Gas station prices are seen in Bethesda, Maryland on August 11, 2022.
Mandel Ngan | AFP | Getty Images
There was more good news on inflation on Friday, as import prices fell more than expected, bringing much-needed relief to consumers.
the report ended a relatively upbeat week for those worried about rising prices, with “relatively” being the operative word, as the US is on pace to import just over $4 trillion of goods and services this year year, according to the latest Economic Office. Analysis data.
With Americans already paying huge bills for food, energy and many other items in their daily lives, any respite is welcome. After all, the 1.4% monthly drop in import prices was only the first this year, and the year-on-year increase is still more than 8.8%.
This news followed reports earlier in the week that both wholesale and retail price increases eased for the month. Producer prices declined by 0.5% and consumer prices, including food and fuel, were flat, both figures largely due to a sharp decline in most of the energy complex.
People are taking notice: A New York Federal Reserve survey released Monday showed consumers expect inflation to remain high, but not as much as in previous months. On Friday, the University of Michigan consumer sentiment survey, whose ups and downs tend to go hand in hand with pump prices, came in higher than expected, though it still came in to record low levels in June.
“This is just a report”
Taken together, the numbers are cause for at least some optimism. But it’s probably wise to put exuberance on hold.
The consumer price index remains 8.5% more than a year ago, while the producer price index has increased by 9.8% during the same period.
Krishna Guha, who heads global policy and central bank strategy at Evercore ISI, warned in a client note on the CPI that, “while the report is consistent with the view that pressures Inflationists may have finally peaked, this is just one report.”
Similar comments came Friday from Richmond Federal Reserve President Thomas Barkin. The central bank official told CNBC that the inflation news was “very welcome” but added that he saw no reason to pull back interest rate hikes that some economists fear will drag the US into recession.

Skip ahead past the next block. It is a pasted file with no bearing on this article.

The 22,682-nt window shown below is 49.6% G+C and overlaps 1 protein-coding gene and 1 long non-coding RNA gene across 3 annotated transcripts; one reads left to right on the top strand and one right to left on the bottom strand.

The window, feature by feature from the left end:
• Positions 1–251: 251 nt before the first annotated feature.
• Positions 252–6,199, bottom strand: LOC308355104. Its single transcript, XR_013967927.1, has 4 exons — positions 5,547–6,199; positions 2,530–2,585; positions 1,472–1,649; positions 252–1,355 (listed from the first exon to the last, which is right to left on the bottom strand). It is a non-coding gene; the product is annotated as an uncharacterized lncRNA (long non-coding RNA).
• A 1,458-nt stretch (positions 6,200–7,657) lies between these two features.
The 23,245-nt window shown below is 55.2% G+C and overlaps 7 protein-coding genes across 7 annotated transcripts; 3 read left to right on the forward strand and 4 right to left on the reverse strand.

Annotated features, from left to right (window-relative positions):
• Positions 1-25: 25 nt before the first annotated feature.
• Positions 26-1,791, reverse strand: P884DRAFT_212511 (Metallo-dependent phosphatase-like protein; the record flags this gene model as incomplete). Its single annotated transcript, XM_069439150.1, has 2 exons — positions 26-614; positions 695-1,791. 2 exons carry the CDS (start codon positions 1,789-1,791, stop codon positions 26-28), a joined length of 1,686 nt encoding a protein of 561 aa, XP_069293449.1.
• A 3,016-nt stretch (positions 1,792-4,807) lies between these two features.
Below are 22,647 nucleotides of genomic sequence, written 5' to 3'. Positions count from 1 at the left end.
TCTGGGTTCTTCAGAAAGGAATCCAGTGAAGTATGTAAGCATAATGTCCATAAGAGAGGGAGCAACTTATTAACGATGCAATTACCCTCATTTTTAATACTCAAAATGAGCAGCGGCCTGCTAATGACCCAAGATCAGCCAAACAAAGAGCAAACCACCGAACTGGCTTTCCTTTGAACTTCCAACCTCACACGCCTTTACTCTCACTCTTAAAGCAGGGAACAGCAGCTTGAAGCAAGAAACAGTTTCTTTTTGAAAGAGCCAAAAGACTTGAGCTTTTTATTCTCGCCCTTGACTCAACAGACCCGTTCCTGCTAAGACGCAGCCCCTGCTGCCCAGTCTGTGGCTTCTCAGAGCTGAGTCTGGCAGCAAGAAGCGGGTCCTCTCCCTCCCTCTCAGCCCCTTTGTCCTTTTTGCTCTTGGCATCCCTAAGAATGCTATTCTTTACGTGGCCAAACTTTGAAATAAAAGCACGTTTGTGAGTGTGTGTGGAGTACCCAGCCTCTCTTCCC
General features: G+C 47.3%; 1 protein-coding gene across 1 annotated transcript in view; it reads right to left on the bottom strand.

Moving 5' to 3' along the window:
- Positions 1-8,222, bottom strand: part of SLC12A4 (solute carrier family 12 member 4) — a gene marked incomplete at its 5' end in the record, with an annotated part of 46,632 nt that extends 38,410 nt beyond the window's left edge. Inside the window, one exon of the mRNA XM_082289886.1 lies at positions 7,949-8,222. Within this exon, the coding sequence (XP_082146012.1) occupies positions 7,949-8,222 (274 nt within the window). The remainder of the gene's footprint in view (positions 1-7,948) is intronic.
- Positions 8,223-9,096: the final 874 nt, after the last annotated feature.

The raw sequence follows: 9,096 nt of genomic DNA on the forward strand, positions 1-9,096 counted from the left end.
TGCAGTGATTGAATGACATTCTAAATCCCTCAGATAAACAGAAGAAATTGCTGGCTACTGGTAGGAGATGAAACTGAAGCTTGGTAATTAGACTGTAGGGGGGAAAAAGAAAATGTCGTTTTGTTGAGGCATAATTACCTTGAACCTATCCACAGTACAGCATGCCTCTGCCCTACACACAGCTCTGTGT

“There is a long way to go before the Fed feels it has enough convincing evidence that inflation is moderating to stop raising rates,” Guha added.
The Fed and investors will take a look next week at the impact inflation has had on spending.
View from the consumer
According to FactSet, Wednesday’s advance report from the Commerce Department is expected to show a modest 0.2% increase in July retail sales after a 1% increase in June. The report is not adjusted for inflation.
However, there is a wide range of opinions on where the numbers could go.
Citigroup said its credit card data showed a potential decline of 1.1% for the month, while Bank of America said it sees a 0.2% decline, although spending in control group, excluding a variety of volatile categories, may have increased by 0.9%.
Fed officials will be watching closely for larger trends in how inflation affects Main Street.
“There seems to be a temporary peak in inflation,” said Joseph Brusuelas, chief economist at RSM.
However, he said this week’s numbers were likely to do little to influence the Fed’s intention to hold inflation back to the central bank’s 2% target.
“I think July inflation does nothing to alter the Fed’s policy path, and any idea that a Fed pivot is in the offing should be dismissed,” he said. “We are months away from any possible clear and convincing evidence that inflation is well on its way back to the 2% target that currently defines price stability.”